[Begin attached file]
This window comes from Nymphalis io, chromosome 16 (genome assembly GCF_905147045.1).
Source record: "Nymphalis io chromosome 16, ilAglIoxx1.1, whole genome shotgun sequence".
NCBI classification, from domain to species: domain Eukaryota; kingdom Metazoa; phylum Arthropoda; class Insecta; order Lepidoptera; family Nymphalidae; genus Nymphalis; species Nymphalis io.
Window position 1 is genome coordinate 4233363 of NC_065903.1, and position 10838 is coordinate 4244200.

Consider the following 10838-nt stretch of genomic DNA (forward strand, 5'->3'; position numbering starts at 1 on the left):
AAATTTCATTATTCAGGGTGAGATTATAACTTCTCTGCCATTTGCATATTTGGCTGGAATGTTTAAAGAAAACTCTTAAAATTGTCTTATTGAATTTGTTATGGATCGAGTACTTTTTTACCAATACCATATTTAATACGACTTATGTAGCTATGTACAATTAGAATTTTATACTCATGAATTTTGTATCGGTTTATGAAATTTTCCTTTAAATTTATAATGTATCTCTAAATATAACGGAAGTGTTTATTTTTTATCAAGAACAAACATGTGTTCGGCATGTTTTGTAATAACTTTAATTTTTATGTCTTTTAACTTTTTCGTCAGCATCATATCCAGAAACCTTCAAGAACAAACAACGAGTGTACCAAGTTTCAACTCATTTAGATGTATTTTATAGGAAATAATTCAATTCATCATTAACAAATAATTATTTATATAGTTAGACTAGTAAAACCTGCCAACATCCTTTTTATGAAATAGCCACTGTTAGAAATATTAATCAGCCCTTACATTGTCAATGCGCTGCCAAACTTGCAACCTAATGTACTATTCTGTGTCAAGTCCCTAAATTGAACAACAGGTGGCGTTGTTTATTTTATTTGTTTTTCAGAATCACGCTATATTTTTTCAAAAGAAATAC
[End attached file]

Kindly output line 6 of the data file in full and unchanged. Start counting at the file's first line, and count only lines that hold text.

AAATTTCATTATTCAGGGTGAGATTATAACTTCTCTGCCATTTGCATATTTGGCTGGAATGTTTAAAGAAAACTCTTAAAATTGTCTTATTGAATTTGTTATGGATCGAGTACTTTTTTACCAATACCATATTTAATACGACTTATGTAGCTATGTACAATTAGAATTTTATACTCATGAATTTTGTATCGGTTTATGAAATTTTCCTTTAAATTTATAATGTATCTCTAAATATAACGGAAGTGTTTATTTTTTATCAAGAACAAACATGTGTTCGGCATGTTTTGTAATAACTTTAATTTTTATGTCTTTTAACTTTTTCGTCAGCATCATATCCAGAAACCTTCAAGAACAAACAACGAGTGTACCAAGTTTCAACTCATTTAGATGTATTTTATAGGAAATAATTCAATTCATCATTAACAAATAATTATTTATATAGTTAGACTAGTAAAACCTGCCAACATCCTTTTTATGAAATAGCCACTGTTAGAAATATTAATCAGCCCTTACATTGTCAATGCGCTGCCAAACTTGCAACCTAATGTACTATTCTGTGTCAAGTCCCTAAATTGAACAACAGGTGGCGTTGTTTATTTTATTTGTTTTTCAGAATCACGCTATATTTTTTCAAAAGAAATAC